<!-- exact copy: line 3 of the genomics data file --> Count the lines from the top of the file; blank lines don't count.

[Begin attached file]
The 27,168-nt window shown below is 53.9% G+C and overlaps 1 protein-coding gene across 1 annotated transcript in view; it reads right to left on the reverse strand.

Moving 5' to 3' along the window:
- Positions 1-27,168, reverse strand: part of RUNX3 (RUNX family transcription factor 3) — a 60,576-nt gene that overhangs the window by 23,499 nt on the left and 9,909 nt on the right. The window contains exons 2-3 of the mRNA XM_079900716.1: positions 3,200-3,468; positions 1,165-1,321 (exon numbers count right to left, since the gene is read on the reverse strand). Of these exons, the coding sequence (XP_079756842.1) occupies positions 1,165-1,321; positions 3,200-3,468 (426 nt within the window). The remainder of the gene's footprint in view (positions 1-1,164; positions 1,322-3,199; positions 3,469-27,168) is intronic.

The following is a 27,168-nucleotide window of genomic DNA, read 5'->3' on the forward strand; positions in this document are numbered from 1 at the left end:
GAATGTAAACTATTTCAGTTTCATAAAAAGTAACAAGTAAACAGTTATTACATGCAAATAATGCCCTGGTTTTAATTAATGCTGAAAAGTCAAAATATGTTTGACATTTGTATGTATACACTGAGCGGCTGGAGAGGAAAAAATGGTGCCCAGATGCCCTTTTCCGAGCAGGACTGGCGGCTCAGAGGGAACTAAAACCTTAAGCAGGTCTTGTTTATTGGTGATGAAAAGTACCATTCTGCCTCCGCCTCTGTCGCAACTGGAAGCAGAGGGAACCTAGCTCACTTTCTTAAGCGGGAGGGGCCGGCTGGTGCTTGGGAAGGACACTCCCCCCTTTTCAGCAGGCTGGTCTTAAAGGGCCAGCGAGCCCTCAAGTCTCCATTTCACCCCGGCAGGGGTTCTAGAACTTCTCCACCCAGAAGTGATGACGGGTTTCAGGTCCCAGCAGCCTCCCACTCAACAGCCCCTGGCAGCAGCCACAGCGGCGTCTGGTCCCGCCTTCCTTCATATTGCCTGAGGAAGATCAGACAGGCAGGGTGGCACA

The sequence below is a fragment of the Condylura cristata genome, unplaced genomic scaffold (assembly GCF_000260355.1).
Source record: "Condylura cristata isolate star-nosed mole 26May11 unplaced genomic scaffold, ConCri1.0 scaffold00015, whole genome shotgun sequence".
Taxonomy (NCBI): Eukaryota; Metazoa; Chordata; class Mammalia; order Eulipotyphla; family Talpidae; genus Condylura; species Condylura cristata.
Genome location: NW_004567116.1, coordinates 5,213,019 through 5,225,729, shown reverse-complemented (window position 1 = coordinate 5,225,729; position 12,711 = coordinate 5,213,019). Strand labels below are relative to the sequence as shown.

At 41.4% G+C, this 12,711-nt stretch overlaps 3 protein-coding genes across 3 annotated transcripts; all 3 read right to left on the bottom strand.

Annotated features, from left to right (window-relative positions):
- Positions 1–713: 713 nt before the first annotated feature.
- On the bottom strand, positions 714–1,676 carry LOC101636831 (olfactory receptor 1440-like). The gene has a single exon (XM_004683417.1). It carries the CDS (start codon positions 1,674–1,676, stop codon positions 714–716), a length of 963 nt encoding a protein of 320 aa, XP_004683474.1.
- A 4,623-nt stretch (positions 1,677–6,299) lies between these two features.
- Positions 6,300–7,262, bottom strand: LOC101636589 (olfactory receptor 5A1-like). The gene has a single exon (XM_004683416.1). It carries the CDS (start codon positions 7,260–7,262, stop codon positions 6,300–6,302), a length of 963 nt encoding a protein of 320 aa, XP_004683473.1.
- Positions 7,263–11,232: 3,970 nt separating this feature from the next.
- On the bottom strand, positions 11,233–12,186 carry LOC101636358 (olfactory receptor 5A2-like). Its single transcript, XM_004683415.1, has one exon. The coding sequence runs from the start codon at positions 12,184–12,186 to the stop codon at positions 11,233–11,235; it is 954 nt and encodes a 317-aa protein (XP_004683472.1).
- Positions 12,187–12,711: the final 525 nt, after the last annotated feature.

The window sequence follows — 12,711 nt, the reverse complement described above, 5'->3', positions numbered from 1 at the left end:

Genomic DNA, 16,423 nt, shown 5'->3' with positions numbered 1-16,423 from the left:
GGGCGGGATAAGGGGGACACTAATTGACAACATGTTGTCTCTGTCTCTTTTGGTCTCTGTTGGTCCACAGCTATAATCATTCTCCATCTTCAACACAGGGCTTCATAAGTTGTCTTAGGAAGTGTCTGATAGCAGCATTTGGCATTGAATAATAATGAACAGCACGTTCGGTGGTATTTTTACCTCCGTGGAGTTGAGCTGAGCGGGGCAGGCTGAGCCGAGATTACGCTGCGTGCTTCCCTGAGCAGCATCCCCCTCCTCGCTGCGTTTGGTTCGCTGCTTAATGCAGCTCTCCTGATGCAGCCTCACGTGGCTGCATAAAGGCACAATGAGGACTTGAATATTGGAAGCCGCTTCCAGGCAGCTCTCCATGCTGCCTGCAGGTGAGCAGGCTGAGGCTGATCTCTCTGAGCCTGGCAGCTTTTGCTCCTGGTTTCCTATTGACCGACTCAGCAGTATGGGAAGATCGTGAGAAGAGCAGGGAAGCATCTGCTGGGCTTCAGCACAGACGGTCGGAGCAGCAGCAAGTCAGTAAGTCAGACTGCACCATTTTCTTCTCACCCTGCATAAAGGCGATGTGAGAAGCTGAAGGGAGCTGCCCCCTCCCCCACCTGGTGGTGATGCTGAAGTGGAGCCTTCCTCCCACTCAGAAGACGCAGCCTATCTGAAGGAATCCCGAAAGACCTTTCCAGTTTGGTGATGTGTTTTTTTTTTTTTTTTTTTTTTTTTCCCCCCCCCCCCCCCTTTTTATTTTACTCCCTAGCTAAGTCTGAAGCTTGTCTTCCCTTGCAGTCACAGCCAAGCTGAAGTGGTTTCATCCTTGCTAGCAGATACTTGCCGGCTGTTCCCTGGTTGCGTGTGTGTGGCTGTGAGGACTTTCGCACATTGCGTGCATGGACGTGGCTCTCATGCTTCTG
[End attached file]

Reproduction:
- Positions 1-27,168, reverse strand: part of RUNX3 (RUNX family transcription factor 3) — a 60,576-nt gene that overhangs the window by 23,499 nt on the left and 9,909 nt on the right. The window contains exons 2-3 of the mRNA XM_079900716.1: positions 3,200-3,468; positions 1,165-1,321 (exon numbers count right to left, since the gene is read on the reverse strand). Of these exons, the coding sequence (XP_079756842.1) occupies positions 1,165-1,321; positions 3,200-3,468 (426 nt within the window). The remainder of the gene's footprint in view (positions 1-1,164; positions 1,322-3,199; positions 3,469-27,168) is intronic.